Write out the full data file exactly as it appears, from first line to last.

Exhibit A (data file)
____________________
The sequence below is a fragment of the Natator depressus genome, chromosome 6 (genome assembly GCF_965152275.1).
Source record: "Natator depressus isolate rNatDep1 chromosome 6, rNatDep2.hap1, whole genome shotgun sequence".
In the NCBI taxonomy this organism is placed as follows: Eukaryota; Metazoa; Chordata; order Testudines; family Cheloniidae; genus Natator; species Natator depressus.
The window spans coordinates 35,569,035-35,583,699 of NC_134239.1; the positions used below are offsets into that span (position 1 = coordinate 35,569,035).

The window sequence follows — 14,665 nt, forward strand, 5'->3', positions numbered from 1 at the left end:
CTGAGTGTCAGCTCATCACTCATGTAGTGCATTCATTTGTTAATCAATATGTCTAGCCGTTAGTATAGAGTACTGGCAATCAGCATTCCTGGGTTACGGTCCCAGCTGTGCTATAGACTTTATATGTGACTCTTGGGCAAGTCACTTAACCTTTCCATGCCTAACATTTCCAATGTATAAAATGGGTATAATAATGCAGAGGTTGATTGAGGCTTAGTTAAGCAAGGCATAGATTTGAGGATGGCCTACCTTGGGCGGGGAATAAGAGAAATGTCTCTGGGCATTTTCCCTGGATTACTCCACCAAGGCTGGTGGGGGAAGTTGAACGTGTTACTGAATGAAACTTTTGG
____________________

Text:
The sequence below is a fragment of the Natator depressus genome, chromosome 6 (genome assembly GCF_965152275.1).
Source record: "Natator depressus isolate rNatDep1 chromosome 6, rNatDep2.hap1, whole genome shotgun sequence".
In the NCBI taxonomy this organism is placed as follows: Eukaryota; Metazoa; Chordata; order Testudines; family Cheloniidae; genus Natator; species Natator depressus.
The window spans coordinates 35,569,035-35,583,699 of NC_134239.1; the positions used below are offsets into that span (position 1 = coordinate 35,569,035).

The window sequence follows — 14,665 nt, forward strand, 5'->3', positions numbered from 1 at the left end:
CTGAGTGTCAGCTCATCACTCATGTAGTGCATTCATTTGTTAATCAATATGTCTAGCCGTTAGTATAGAGTACTGGCAATCAGCATTCCTGGGTTACGGTCCCAGCTGTGCTATAGACTTTATATGTGACTCTTGGGCAAGTCACTTAACCTTTCCATGCCTAACATTTCCAATGTATAAAATGGGTATAATAATGCAGAGGTTGATTGAGGCTTAGTTAAGCAAGGCATAGATTTGAGGATGGCCTACCTTGGGCGGGGAATAAGAGAAATGTCTCTGGGCATTTTCCCTGGATTACTCCACCAAGGCTGGTGGGGGAAGTTGAACGTGTTACTGAATGAAACTTTTGG